Hunter-gatherer community could have drilled burnt bone found on Scotland's Isle of Skye

By Ben Miller | 06 October 2015

Flints from first groups of people to have arrived in post-Ice Age Scotland found near Mesolithic building

A photo of a hand holding a small archaeological bone up to sea at Staffin Bay on Skye
A section of bone from hunter-gatherer times has been found at Corran, Staffin© University of the Highlands and Islands Archaeology Institute / Staffin Community Trust
A 12mm-long burnt piece of bone could have been drilled as a clothing accessory by members of a prehistoric North Skye community, say archaeologists who have found hundreds of flints from 8,000 years ago while investigating a Mesolithic seaside building.

More than 200 people visited the excavation in Staffin Bay, where scientific analysis of the deliberately-shaped bone is expected to offer clues about the hunter-gatherer period in Scotland. The carving could also have been part of a necklace or a bevel-ended tool.

A photo of people taking part in a dig on rocks on Staffin Bay on the Isle of Skye
Local residents have been involved in the excavation© University of the Highlands and Islands Archaeology Institute / Staffin Community Trust
“It could have been a toggle or bead,” says Dan Lee, of the University of the Highlands and Islands, who believes the site could have been one of several along the bay where hunter-gatherers congregated and worked stone, perhaps pursuing fish and mammals at the mouth of the Kilmartin River.

“The dark layer inside the structure turned out to be two separate pockets of material in between the irregular surface of the bedrock. It contained very dense concentrations of flakes, debitage, some blades, cores and scrapers.

“The layer also contained burnt bone. This material appears to have accumulated over time in clefts in the rock as people sat there and worked stone.

“The site was certainly used for repeated episodes of stone working, which seems to have occurred over a wide area, but mainly concentrated on the slight promontory.

“This spot has good views over the river mouth and beach and it is easy to see why it was attractive to Mesolithic hunter gatherers.

“Although the structure did not turn out to be prehistoric, it has protected significant evidence for Mesolithic activity below it.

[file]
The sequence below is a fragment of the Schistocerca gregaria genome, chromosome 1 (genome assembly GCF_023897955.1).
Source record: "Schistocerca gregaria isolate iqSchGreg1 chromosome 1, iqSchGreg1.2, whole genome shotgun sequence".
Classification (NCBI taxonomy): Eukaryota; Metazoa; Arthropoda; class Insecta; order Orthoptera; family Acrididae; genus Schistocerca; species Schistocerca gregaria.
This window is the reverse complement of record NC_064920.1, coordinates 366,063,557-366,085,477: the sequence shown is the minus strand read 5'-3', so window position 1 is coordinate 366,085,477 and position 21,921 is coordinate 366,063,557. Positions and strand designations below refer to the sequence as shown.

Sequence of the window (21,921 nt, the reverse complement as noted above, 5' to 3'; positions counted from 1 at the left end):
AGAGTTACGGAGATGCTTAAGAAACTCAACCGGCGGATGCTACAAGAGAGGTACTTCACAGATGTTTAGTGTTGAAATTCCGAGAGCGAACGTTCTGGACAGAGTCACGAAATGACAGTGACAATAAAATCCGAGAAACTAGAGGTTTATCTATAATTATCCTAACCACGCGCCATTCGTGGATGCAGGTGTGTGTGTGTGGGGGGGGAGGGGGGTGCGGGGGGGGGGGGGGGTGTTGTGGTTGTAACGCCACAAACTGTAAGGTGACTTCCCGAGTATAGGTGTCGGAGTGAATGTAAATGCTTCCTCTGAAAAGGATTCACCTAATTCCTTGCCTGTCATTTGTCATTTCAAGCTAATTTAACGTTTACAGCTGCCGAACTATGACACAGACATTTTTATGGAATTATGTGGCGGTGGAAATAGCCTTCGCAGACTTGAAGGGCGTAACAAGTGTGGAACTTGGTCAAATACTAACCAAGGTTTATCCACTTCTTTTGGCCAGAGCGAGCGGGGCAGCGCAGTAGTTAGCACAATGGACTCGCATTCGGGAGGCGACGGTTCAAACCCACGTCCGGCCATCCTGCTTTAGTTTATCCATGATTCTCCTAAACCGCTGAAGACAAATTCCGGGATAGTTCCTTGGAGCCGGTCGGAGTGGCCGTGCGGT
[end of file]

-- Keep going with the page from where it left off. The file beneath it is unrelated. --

“Hopefully we have enough material for radiocarbon dates. Further excavation would be useful to better define the extent of the site.”

Dugald Ross, of the Staffin Community Trust, has been monitoring the site for several years.

“The circular foundation now appears to be of a later date than initially thought,” he says.

“The lower levels have yielded material which is typical of the first groups of people to have arrived in Scotland after the last Ice Age.”

The trust views the dig as an important cultural and economic project. It is the first excavation to be held in Staffin for more than 20 years.


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Three museums to see Mesolithic finds in

Museum of Islay Life, Argyll
The main collection, of more than 2,700 objects, includes artefacts as diverse as stone implements used in the Mesolithic era, Victorian and Edwardian items from the Laird's house, farming implements and more.

Liskeard and District Museum, Cornwall
The remains of engine houses on the south eastern edge of Bodmin Moor tell of 19th century mines producing copper, tin and other minerals, covering local history from Mesolithic settlers to the 19th Century.

Ballymoney Museum, County Antrim
The exhibition galleries feature everything from Mesolithic archaeology to motorcycle road racing, including rare finds from the Bronze Age and medieval period, as well as exhibits associated with the political upheaval of the late 18th century and the United Irish Rebellion.
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